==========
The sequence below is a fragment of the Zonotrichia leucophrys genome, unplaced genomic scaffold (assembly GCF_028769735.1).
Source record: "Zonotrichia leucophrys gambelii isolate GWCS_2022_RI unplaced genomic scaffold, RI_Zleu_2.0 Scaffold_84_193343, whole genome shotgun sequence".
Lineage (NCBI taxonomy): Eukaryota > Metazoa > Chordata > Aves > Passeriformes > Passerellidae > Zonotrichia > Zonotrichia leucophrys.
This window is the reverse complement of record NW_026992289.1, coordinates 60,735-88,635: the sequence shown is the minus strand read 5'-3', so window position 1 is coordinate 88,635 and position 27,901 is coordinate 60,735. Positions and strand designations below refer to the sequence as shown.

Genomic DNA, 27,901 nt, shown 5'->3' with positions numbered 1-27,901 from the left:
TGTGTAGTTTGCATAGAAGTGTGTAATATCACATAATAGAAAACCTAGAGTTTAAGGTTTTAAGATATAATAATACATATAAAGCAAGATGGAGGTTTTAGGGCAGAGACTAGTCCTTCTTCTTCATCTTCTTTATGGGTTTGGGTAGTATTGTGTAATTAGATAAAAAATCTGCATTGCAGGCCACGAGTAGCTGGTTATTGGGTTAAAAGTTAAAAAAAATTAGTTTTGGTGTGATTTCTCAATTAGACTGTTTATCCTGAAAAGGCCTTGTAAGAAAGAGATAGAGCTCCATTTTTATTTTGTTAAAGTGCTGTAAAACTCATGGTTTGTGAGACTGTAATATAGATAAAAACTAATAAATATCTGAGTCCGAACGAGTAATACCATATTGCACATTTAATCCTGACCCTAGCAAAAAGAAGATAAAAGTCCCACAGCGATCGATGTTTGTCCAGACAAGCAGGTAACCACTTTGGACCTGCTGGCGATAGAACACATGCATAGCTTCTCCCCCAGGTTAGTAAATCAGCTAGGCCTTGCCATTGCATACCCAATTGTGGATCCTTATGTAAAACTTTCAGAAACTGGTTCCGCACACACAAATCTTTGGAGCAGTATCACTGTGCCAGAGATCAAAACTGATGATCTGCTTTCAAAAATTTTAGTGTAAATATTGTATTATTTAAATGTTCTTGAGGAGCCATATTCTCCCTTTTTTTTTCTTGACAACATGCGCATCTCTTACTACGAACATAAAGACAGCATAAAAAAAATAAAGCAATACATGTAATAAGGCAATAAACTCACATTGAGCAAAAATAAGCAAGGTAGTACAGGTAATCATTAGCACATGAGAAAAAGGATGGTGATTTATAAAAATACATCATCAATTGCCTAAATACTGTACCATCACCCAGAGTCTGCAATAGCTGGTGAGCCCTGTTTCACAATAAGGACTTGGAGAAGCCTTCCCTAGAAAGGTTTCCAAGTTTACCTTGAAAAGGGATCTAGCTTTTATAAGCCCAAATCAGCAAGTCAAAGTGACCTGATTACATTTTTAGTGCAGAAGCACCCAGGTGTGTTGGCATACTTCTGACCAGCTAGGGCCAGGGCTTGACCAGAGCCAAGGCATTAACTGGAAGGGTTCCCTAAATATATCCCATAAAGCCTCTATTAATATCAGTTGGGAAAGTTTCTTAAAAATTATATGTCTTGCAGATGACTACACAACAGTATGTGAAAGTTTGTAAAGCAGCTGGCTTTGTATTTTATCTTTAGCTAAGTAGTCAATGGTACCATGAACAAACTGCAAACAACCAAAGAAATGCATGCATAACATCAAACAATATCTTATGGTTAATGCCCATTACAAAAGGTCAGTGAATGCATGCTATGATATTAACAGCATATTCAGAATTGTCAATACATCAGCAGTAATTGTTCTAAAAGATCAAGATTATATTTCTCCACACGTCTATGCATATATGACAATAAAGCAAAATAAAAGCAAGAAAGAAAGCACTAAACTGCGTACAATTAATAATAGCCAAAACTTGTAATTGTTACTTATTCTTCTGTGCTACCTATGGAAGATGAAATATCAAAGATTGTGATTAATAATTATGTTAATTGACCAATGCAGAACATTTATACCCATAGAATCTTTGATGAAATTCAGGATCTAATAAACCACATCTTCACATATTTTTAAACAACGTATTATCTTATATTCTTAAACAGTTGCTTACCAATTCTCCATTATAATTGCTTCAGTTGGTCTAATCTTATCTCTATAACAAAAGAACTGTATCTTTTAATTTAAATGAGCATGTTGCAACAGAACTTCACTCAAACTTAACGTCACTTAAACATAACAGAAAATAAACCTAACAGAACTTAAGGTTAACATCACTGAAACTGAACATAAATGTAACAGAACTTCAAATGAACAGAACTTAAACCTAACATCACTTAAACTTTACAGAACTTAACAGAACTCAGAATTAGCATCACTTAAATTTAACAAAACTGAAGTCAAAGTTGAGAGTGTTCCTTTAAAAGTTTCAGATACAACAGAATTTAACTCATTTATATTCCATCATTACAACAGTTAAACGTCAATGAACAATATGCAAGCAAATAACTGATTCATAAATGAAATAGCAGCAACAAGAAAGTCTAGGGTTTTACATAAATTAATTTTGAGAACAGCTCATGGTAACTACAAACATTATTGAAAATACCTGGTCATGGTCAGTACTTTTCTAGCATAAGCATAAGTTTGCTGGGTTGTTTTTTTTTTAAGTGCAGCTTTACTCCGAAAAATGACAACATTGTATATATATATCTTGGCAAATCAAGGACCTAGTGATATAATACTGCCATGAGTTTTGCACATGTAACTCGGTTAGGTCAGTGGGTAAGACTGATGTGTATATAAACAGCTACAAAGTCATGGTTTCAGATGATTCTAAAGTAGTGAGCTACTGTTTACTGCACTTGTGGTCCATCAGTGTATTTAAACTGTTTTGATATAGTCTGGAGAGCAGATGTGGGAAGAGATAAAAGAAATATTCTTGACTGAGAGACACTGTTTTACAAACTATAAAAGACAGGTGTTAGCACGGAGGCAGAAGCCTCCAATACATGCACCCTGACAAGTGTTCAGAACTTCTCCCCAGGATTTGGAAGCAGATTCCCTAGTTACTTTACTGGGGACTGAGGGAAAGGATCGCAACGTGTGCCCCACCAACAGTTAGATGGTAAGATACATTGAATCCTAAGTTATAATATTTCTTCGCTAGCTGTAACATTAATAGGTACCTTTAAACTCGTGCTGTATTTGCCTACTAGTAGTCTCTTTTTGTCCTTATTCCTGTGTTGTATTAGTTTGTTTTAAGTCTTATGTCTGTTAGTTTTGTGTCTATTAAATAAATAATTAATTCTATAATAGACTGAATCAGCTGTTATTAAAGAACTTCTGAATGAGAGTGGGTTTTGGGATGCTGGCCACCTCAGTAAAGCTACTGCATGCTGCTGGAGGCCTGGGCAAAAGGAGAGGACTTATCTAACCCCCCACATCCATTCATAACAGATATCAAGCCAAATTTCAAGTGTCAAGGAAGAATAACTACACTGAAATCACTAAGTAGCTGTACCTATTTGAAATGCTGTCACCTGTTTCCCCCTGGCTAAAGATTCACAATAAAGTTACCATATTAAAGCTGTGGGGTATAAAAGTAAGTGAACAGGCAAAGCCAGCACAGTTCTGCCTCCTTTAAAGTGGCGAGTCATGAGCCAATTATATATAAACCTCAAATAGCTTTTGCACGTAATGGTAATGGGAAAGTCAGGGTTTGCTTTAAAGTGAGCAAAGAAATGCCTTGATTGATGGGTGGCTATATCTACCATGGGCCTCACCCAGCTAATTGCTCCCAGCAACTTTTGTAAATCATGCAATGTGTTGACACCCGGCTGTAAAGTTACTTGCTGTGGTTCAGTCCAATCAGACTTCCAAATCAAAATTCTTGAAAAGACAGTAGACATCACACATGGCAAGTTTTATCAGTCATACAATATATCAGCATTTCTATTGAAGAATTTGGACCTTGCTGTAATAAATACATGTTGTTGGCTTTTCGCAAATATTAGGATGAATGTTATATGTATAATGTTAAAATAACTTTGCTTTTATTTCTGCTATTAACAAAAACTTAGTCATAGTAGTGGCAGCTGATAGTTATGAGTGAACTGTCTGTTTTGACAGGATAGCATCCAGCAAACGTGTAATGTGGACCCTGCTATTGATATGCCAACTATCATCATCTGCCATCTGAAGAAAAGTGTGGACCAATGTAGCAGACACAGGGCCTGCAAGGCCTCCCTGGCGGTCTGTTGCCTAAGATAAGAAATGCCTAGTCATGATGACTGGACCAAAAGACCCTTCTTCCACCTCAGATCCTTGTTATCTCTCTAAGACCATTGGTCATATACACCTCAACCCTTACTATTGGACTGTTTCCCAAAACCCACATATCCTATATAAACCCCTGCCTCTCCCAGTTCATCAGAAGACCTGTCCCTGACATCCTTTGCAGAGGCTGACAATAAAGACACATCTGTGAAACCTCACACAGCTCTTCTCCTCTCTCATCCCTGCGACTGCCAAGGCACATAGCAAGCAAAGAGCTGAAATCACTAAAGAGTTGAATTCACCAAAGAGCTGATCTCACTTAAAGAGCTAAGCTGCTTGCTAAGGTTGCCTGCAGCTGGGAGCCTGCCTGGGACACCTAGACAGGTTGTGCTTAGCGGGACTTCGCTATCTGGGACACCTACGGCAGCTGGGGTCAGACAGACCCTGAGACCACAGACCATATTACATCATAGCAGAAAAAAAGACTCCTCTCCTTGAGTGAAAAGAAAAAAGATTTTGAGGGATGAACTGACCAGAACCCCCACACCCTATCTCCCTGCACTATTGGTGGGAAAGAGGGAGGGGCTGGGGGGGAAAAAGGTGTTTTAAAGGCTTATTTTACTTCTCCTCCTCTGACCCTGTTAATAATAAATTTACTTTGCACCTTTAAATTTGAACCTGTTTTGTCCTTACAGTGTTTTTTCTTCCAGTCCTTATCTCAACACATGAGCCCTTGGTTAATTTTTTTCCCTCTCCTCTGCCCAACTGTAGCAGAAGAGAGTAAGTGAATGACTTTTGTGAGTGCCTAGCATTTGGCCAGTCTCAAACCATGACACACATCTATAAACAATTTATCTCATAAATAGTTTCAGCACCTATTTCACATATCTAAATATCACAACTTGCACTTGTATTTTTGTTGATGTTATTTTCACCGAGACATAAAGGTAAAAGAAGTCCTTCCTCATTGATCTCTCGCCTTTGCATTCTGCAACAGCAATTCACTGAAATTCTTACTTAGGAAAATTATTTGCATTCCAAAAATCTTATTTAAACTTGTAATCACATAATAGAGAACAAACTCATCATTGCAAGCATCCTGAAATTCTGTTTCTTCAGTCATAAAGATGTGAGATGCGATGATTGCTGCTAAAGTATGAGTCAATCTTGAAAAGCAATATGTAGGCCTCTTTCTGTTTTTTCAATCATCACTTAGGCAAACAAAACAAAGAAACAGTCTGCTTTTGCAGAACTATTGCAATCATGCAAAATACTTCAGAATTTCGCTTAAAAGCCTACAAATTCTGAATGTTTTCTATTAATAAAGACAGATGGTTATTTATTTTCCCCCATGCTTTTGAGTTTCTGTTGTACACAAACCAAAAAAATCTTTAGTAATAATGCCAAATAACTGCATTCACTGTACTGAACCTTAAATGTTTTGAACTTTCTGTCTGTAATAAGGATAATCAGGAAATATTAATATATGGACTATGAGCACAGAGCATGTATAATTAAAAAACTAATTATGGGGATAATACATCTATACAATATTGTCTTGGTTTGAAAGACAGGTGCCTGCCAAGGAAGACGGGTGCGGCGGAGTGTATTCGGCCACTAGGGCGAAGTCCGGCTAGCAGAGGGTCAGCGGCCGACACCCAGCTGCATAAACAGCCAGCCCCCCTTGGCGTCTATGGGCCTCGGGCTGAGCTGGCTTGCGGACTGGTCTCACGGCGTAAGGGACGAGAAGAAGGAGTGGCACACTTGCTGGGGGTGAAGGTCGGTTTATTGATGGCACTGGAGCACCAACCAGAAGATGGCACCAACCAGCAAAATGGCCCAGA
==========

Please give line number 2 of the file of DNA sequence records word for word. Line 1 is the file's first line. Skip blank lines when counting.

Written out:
Source record: "Zonotrichia leucophrys gambelii isolate GWCS_2022_RI unplaced genomic scaffold, RI_Zleu_2.0 Scaffold_84_193343, whole genome shotgun sequence".